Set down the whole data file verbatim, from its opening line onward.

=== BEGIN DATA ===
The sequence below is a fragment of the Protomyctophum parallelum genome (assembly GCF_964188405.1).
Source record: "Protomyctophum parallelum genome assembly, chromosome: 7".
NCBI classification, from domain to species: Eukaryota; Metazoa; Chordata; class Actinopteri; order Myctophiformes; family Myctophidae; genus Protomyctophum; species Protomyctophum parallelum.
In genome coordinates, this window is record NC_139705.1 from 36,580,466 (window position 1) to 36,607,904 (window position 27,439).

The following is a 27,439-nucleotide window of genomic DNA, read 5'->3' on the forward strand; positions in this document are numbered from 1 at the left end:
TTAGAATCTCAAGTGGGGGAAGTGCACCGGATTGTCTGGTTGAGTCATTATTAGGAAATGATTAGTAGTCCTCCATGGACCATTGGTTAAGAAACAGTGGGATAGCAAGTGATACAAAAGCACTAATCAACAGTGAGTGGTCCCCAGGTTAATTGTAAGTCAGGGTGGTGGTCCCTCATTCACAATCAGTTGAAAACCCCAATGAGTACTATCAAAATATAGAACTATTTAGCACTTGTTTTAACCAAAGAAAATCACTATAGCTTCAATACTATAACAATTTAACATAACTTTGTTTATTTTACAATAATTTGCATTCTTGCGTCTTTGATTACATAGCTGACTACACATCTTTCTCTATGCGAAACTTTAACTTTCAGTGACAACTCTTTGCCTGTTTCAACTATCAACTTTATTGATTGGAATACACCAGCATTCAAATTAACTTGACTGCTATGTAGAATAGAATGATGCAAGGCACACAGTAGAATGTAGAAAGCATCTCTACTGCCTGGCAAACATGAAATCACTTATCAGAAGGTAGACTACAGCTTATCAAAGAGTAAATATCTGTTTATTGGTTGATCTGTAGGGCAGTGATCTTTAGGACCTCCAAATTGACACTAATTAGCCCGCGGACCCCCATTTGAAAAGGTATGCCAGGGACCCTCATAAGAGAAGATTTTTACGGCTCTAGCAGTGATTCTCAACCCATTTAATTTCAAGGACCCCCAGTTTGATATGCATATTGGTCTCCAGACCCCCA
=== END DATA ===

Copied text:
The sequence below is a fragment of the Protomyctophum parallelum genome (assembly GCF_964188405.1).
Source record: "Protomyctophum parallelum genome assembly, chromosome: 7".
NCBI classification, from domain to species: Eukaryota; Metazoa; Chordata; class Actinopteri; order Myctophiformes; family Myctophidae; genus Protomyctophum; species Protomyctophum parallelum.
In genome coordinates, this window is record NC_139705.1 from 36,580,466 (window position 1) to 36,607,904 (window position 27,439).

The following is a 27,439-nucleotide window of genomic DNA, read 5'->3' on the forward strand; positions in this document are numbered from 1 at the left end:
TTAGAATCTCAAGTGGGGGAAGTGCACCGGATTGTCTGGTTGAGTCATTATTAGGAAATGATTAGTAGTCCTCCATGGACCATTGGTTAAGAAACAGTGGGATAGCAAGTGATACAAAAGCACTAATCAACAGTGAGTGGTCCCCAGGTTAATTGTAAGTCAGGGTGGTGGTCCCTCATTCACAATCAGTTGAAAACCCCAATGAGTACTATCAAAATATAGAACTATTTAGCACTTGTTTTAACCAAAGAAAATCACTATAGCTTCAATACTATAACAATTTAACATAACTTTGTTTATTTTACAATAATTTGCATTCTTGCGTCTTTGATTACATAGCTGACTACACATCTTTCTCTATGCGAAACTTTAACTTTCAGTGACAACTCTTTGCCTGTTTCAACTATCAACTTTATTGATTGGAATACACCAGCATTCAAATTAACTTGACTGCTATGTAGAATAGAATGATGCAAGGCACACAGTAGAATGTAGAAAGCATCTCTACTGCCTGGCAAACATGAAATCACTTATCAGAAGGTAGACTACAGCTTATCAAAGAGTAAATATCTGTTTATTGGTTGATCTGTAGGGCAGTGATCTTTAGGACCTCCAAATTGACACTAATTAGCCCGCGGACCCCCATTTGAAAAGGTATGCCAGGGACCCTCATAAGAGAAGATTTTTACGGCTCTAGCAGTGATTCTCAACCCATTTAATTTCAAGGACCCCCAGTTTGATATGCATATTGGTCTCCAGACCCCCA